The Acapulka Vidda is a backpack with a large array of integrated features ready to be used on many different winter adventures. Most importantly, the pack comes with solid D-rings that can serve to pull a pulk with it. There are those in favor and those in doubt about using a backpack while skiing, but I am one of those in favor and I had a Vidda with me on the trip through Norway to have snacks, water and an extra jacket easy at hand. I quickly became a big fan of this backpack which can be used on a wide variety of trips.
- Narrow design
- Access to main room via a solid winter zipper on the side of the bag
- Can be used with a drinking system
- 3 pockets in top cover, 2 exterior and one inside. All have zip pockets
- Drawstring collar to close main compartment
- Flat bottom that makes the bag stand by itself
- Ski and ice ax fastening
- YKK zippers
- Material: Robust 500D Cordura
- Thermomould HDPE back plate
- Volume: 38L
- Weight: 1650g
2. Comfort & Features
At first when we got the backpack I was afraid it wouldn’t fit me. The hipbelt is very wide and long while the shoulder straps are bulky. I gave it to PJ, thinking I would use the harness instead, but it was too short for him so I ended up with it anyhow. For tall men it might be wise to buy the larger version which holds 43l. Once I started hauling the pulk with it I understood why the hip belt and shoulder straps are so wide. The pack becomes a harness, and the extra wide and extra padded straps add a lot of comfort and prevent bruises and abrasion around the shoulders and hips while pulling a heavy sled. The hip belt is designed to distribute the weight from the sled evenly over the body and I found it did a great job at that. One minor downside is that the straps on the hipbelt are a bit time-consuming to adjust and seem to slide ever so little into becoming longer and longer, so they need to be adjusted again at regular intervals.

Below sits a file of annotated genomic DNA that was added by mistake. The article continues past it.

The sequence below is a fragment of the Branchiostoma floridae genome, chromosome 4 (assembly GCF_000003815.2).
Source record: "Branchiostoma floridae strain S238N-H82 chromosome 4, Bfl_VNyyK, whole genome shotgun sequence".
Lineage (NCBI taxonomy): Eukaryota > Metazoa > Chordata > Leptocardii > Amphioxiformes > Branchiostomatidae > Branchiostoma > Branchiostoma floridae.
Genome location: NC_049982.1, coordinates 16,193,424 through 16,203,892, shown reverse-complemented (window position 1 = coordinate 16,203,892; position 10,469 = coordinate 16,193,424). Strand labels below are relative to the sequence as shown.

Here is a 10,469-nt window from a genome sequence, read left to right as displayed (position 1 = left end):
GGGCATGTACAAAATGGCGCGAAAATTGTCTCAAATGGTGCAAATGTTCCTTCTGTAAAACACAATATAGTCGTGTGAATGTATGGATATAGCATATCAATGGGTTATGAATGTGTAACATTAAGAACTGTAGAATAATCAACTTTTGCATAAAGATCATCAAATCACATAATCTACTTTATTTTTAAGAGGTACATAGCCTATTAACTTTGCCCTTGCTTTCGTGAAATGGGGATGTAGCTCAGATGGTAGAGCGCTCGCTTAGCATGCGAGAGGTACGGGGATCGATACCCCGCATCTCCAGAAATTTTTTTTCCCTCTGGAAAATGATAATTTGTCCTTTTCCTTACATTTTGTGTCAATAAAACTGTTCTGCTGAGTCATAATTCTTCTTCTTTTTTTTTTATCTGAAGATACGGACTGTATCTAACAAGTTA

The bag has a lot of features that make it fit to follow virtually any winter adventure. It has straps to attach an ice axe, skis and ski poles. Other climbing hardware can be attached to horizontal straps in front of the pack, which also serve to adjust its width. A top strap can secure a rope or a jacket that needs to be close at hand. There is a zipper on one side for easy access into the main compartment. I have long been a fan of single compartment constructions, finding it cumbersome to work with smaller compartments, especially in smaller backpacks. In my opinion a single compartment pack is a simpler solution: no fiddling and easier to organize. In multicompartment packs I often find I lose space as there is always some corner that is hard to fill in. The main compartment does have a sleeve which can fit a laptop or can be used to safely store sensitive items such as wallets, passports etc. The top cover is quite large but divided in three segments with three zippers. I also found this very practical, keeping mittens or an extra buff in the larger compartment while storing small items such as a compass in the lesser ones.